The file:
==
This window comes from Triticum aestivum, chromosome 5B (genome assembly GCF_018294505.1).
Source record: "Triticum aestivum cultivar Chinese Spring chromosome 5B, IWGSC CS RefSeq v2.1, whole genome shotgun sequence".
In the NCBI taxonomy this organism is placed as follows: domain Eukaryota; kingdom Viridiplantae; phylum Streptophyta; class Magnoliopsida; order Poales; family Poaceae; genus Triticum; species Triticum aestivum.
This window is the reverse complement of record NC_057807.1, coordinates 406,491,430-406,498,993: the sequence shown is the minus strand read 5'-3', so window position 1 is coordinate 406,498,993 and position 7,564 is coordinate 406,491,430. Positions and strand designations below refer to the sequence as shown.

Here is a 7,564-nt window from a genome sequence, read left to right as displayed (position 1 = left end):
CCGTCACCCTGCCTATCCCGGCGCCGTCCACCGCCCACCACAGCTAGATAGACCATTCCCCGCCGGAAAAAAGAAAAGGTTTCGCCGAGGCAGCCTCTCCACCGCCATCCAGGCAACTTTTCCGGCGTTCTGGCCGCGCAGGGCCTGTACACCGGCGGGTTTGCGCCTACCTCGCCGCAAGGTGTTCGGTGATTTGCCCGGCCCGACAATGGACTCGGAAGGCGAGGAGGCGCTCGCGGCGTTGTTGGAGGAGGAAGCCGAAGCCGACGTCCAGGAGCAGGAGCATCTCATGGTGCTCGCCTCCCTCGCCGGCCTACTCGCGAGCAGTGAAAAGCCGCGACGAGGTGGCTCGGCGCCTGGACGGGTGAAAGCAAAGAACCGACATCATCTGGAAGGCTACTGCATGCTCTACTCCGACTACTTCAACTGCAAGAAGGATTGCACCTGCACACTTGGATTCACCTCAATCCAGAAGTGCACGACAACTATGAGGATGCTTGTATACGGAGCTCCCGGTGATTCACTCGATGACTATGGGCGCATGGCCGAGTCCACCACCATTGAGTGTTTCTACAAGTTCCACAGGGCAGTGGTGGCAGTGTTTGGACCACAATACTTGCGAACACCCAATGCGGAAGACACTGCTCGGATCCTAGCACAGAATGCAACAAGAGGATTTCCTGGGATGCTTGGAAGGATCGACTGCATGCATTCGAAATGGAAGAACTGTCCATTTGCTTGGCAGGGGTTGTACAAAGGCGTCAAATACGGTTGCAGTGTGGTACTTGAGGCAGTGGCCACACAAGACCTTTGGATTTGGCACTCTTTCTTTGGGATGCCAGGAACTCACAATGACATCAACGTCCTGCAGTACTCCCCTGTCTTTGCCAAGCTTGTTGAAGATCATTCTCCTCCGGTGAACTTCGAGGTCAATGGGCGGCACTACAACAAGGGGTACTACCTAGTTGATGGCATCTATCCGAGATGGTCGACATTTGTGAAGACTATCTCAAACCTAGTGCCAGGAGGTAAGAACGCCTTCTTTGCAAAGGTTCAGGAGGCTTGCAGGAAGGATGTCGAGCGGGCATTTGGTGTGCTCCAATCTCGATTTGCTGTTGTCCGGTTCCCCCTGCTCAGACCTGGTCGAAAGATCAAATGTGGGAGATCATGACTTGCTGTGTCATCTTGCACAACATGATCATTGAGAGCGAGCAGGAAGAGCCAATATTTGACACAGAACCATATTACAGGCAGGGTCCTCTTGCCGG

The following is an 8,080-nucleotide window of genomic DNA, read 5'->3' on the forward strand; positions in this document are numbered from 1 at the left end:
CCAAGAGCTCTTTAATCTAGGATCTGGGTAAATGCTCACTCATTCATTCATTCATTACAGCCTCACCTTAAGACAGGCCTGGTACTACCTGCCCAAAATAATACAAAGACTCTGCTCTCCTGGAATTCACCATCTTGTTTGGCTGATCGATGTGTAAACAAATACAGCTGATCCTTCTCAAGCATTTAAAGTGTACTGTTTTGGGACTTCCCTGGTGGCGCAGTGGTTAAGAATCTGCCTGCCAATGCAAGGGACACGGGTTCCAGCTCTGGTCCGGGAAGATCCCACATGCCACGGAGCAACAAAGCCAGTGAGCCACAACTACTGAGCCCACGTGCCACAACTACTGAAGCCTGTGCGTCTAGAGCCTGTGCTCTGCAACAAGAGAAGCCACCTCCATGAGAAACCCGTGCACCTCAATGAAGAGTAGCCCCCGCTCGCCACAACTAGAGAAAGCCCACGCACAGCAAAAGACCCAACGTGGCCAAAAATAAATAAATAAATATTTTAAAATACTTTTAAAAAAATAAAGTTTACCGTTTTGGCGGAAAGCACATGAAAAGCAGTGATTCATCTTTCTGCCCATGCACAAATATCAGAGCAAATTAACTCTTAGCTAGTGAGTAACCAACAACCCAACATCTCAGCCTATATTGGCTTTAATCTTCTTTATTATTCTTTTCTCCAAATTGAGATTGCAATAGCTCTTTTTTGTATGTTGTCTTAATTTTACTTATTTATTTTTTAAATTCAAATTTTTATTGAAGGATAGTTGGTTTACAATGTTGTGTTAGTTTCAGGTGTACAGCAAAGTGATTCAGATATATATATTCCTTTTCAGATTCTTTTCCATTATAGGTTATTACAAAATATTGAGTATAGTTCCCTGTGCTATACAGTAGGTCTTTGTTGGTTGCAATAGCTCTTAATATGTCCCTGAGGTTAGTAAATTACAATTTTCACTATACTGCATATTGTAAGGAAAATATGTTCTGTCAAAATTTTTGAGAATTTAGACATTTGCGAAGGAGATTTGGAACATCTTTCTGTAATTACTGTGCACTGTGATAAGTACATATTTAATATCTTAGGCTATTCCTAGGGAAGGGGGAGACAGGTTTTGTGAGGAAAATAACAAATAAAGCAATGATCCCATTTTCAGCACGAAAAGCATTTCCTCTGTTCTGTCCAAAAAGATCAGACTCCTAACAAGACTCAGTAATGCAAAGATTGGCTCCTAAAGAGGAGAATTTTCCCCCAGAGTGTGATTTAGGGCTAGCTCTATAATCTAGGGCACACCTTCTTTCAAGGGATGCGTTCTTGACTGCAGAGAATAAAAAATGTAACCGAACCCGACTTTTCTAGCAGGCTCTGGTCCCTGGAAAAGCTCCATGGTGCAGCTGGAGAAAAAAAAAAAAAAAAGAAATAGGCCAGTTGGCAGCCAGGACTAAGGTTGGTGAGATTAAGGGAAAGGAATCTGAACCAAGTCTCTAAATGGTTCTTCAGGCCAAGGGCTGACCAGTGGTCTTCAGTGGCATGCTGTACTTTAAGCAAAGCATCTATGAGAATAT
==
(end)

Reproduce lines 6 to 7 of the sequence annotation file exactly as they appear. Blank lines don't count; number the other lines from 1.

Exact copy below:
CCGTCACCCTGCCTATCCCGGCGCCGTCCACCGCCCACCACAGCTAGATAGACCATTCCCCGCCGGAAAAAAGAAAAGGTTTCGCCGAGGCAGCCTCTCCACCGCCATCCAGGCAACTTTTCCGGCGTTCTGGCCGCGCAGGGCCTGTACACCGGCGGGTTTGCGCCTACCTCGCCGCAAGGTGTTCGGTGATTTGCCCGGCCCGACAATGGACTCGGAAGGCGAGGAGGCGCTCGCGGCGTTGTTGGAGGAGGAAGCCGAAGCCGACGTCCAGGAGCAGGAGCATCTCATGGTGCTCGCCTCCCTCGCCGGCCTACTCGCGAGCAGTGAAAAGCCGCGACGAGGTGGCTCGGCGCCTGGACGGGTGAAAGCAAAGAACCGACATCATCTGGAAGGCTACTGCATGCTCTACTCCGACTACTTCAACTGCAAGAAGGATTGCACCTGCACACTTGGATTCACCTCAATCCAGAAGTGCACGACAACTATGAGGATGCTTGTATACGGAGCTCCCGGTGATTCACTCGATGACTATGGGCGCATGGCCGAGTCCACCACCATTGAGTGTTTCTACAAGTTCCACAGGGCAGTGGTGGCAGTGTTTGGACCACAATACTTGCGAACACCCAATGCGGAAGACACTGCTCGGATCCTAGCACAGAATGCAACAAGAGGATTTCCTGGGATGCTTGGAAGGATCGACTGCATGCATTCGAAATGGAAGAACTGTCCATTTGCTTGGCAGGGGTTGTACAAAGGCGTCAAATACGGTTGCAGTGTGGTACTTGAGGCAGTGGCCACACAAGACCTTTGGATTTGGCACTCTTTCTTTGGGATGCCAGGAACTCACAATGACATCAACGTCCTGCAGTACTCCCCTGTCTTTGCCAAGCTTGTTGAAGATCATTCTCCTCCGGTGAACTTCGAGGTCAATGGGCGGCACTACAACAAGGGGTACTACCTAGTTGATGGCATCTATCCGAGATGGTCGACATTTGTGAAGACTATCTCAAACCTAGTGCCAGGAGGTAAGAACGCCTTCTTTGCAAAGGTTCAGGAGGCTTGCAGGAAGGATGTCGAGCGGGCATTTGGTGTGCTCCAATCTCGATTTGCTGTTGTCCGGTTCCCCCTGCTCAGACCTGGTCGAAAGATCAAATGTGGGAGATCATGACTTGCTGTGTCATCTTGCACAACATGATCATTGAGAGCGAGCAGGAAGAGCCAATATTTGACACAGAACCATATTACAGGCAGGGTCCTCTTGCCGG

The following is an 8,080-nucleotide window of genomic DNA, read 5'->3' on the forward strand; positions in this document are numbered from 1 at the left end: